Issue: 431

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COLLEGE NEWS
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DEAN WINTERSTEEN ADDRESSES NAME OF THE COLLEGE
Today Dean Wintersteen sent a letter to College of Agriculture faculty and staff to outline a process of changing the College's name to “College of Agriculture and Life Sciences.” The Dean will address the change at the Jan. 24 College convocation and an open forum is scheduled for Feb. 14. The Dean's letter, plus questions and answers on the proposed change, history of the name and other information can be found at the following Website off the College news page: http://www.ag.iastate.edu/news/nameletter.html. Comments can be sent to letusknow@iastate.edu.

LEADERS TO DISCUSS REVIVING UNIVERSITY, INDUSTRY PARTNERSHIPS
Dean Wendy Wintersteen will be part of a panel discussion about public-private partnerships Jan. 4 at the University of Illinois' 2007 Crop Protection Technology Conference. The panel will discuss the Illinois land-grant university's agribusiness partnerships. Wintersteen will begin the discussion with a presentation on the relevance and effectiveness of extension corn and soybean pest management programs.

COLLEGE CONVOCATION DATE CHANGED
The College of Agriculture's spring semester convocation will be Jan. 24. It will begin at 2:30 p.m. in the Sun Room, Memorial Union. The program includes remarks by Dean Wendy Wintersteen and the presentation of College awards.

BUTTER COW LADY CREATES A BRONZE ONE FOR DAIRY FARM
College alumna Norma “Duffy” Lyon, known for her butter sculptures of cows, completed a bronze one for the new dairy farm. Lyon created a life-size sculpture of a dairy cow, called “Jersey Jewel, 2006,” which was unveiled in a ceremony Dec. 8. It is on display in Kildee Hall until it can be placed at the new farm, set to be completed next fall. Lyon is known as the "butter cow lady" for nearly five decades of sculpting cows, people and other objects out of butter at the Iowa State Fair. The dairy farmer from near Toledo earned a bachelor's degree in animal science from Iowa State in 1951.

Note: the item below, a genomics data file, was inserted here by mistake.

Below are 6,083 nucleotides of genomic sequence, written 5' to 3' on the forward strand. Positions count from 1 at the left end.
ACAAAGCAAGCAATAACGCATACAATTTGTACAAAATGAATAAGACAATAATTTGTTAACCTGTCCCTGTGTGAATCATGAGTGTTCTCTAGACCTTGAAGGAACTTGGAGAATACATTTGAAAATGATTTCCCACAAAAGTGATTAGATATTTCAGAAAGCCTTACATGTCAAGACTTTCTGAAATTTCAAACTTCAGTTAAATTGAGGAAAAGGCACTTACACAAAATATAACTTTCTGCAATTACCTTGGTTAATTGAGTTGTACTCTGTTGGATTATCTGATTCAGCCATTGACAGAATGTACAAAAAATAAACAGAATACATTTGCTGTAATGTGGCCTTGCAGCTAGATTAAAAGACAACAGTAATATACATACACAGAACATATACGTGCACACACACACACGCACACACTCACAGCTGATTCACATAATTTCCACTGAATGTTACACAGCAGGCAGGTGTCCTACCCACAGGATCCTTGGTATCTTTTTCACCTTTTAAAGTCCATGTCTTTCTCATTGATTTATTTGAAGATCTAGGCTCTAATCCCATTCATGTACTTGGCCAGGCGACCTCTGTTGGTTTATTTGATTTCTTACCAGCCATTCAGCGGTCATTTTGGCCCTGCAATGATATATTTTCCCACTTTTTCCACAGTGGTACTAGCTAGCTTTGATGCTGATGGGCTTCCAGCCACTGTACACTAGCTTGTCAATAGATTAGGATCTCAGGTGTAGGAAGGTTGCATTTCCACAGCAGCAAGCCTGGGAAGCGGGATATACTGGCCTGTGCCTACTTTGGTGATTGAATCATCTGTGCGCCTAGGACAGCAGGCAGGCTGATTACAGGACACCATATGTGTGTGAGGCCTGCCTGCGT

COLLEGE DEVELOPMENT HEAD PRESENTED ACHIEVEMENT AWARD
Rich Bundy, first assistant vice president for development at the Iowa State University Foundation, has been honored with the Professional Achievement Award by the National Agricultural Alumni and Development Association Inc. Award recipients are recognized for their significant career activities and accomplishments, leadership activities in professional and community organizations, other awards and recognitions. Bundy joined the foundation in 2000 and is responsible for development programs in the College of Agriculture, the College of Veterinary Medicine and the Plant Sciences Institute.

AG STUDY ABROAD CONTEST WINNERS NAMED
Forestry senior Luke Gran and Erik Timmons, a liberal arts and sciences student, won the Agriculture Study Abroad Contest: There and Back: Reflections of ISU World Adventurers. Their group entry, Experiencing India Study Abroad: ISU Students' Voices, was a combination of songs and video. They reflected their study abroad experiences in India by composing and singing a song to accompany a video they created. The contest was designed to encourage returned study abroad students to reflect on and share their international experiences with others. It was open to any College student who studied abroad and any students who participated in College study abroad programs.